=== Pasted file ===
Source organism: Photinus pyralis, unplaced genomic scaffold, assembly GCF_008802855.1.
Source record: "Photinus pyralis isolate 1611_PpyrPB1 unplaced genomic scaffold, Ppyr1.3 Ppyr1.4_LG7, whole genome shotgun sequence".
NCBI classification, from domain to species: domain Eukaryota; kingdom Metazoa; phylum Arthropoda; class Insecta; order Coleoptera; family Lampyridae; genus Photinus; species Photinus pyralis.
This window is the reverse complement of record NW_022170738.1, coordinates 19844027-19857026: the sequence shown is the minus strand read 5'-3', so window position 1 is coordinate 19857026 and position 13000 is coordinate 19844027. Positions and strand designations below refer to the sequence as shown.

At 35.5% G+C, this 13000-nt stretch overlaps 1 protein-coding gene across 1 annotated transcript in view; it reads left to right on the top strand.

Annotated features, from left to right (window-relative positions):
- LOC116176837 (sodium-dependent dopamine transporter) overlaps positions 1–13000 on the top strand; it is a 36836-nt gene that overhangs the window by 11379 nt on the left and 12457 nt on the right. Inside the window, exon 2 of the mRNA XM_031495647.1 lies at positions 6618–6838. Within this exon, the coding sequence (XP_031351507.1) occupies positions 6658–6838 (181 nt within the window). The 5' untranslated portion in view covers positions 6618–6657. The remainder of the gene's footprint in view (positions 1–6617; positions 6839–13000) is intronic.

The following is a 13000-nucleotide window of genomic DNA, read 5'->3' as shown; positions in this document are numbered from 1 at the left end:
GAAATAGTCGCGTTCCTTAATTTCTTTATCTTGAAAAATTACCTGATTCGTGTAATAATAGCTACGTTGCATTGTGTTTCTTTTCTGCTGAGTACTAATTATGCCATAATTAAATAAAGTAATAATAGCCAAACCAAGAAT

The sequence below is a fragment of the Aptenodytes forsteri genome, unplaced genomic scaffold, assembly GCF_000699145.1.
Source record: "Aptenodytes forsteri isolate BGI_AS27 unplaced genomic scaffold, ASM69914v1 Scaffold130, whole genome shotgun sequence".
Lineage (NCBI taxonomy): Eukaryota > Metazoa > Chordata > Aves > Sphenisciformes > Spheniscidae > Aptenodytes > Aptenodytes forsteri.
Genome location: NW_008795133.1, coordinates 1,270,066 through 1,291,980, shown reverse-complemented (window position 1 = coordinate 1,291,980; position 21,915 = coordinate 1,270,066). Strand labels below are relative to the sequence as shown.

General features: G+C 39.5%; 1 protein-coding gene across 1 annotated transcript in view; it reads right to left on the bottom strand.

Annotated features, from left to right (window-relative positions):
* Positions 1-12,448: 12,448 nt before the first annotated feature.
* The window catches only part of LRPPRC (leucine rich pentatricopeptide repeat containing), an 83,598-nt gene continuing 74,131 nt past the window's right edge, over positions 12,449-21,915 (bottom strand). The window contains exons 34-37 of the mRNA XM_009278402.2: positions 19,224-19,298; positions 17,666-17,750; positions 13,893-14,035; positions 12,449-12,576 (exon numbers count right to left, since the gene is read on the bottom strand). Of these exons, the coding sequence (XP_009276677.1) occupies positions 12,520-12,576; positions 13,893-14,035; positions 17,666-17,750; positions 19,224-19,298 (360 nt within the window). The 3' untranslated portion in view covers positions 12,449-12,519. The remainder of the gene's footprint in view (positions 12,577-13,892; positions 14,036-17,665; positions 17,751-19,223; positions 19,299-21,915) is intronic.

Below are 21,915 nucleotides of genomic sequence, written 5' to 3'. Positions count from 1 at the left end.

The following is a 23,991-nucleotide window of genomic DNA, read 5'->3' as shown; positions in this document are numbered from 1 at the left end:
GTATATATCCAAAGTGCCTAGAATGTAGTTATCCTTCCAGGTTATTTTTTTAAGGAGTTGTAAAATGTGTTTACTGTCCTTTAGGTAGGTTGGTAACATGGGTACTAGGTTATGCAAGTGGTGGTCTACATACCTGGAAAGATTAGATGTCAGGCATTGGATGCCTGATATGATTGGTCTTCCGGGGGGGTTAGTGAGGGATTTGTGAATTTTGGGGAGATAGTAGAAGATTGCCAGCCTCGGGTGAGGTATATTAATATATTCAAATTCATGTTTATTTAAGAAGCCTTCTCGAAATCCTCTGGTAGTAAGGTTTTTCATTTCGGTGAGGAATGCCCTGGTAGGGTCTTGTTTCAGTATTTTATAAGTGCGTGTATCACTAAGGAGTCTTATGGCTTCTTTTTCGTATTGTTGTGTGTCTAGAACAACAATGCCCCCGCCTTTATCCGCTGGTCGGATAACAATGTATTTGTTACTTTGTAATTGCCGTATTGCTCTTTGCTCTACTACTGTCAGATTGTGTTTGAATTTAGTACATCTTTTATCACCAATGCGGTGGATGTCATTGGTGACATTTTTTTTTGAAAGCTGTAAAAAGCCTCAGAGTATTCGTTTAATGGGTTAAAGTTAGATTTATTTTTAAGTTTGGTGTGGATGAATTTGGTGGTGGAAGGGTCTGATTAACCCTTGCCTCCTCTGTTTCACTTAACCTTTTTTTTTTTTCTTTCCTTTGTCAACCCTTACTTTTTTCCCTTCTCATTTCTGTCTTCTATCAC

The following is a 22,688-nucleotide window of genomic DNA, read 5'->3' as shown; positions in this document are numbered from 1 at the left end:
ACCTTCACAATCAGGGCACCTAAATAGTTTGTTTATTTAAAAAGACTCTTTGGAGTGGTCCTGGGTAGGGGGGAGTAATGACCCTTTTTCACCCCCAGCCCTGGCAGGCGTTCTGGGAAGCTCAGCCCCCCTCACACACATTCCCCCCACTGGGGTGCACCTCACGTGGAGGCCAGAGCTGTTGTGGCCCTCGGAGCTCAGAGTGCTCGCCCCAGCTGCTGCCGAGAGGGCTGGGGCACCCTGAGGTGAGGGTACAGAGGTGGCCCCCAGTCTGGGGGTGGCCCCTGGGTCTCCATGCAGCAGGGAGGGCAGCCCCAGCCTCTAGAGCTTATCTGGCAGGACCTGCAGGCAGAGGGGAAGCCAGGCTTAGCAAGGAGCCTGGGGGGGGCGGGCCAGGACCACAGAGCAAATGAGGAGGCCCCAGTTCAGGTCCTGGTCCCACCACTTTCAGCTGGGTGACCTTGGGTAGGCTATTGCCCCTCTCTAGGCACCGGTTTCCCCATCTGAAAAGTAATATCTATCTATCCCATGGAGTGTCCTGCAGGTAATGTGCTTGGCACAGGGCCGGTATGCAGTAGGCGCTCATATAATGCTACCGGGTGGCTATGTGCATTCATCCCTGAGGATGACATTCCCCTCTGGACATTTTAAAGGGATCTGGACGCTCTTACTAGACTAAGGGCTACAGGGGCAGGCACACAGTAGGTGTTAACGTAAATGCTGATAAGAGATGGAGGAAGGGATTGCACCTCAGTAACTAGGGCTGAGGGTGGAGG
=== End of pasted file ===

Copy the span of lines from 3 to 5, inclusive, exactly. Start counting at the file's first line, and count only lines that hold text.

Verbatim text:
NCBI classification, from domain to species: domain Eukaryota; kingdom Metazoa; phylum Arthropoda; class Insecta; order Coleoptera; family Lampyridae; genus Photinus; species Photinus pyralis.
This window is the reverse complement of record NW_022170738.1, coordinates 19844027-19857026: the sequence shown is the minus strand read 5'-3', so window position 1 is coordinate 19857026 and position 13000 is coordinate 19844027. Positions and strand designations below refer to the sequence as shown.

At 35.5% G+C, this 13000-nt stretch overlaps 1 protein-coding gene across 1 annotated transcript in view; it reads left to right on the top strand.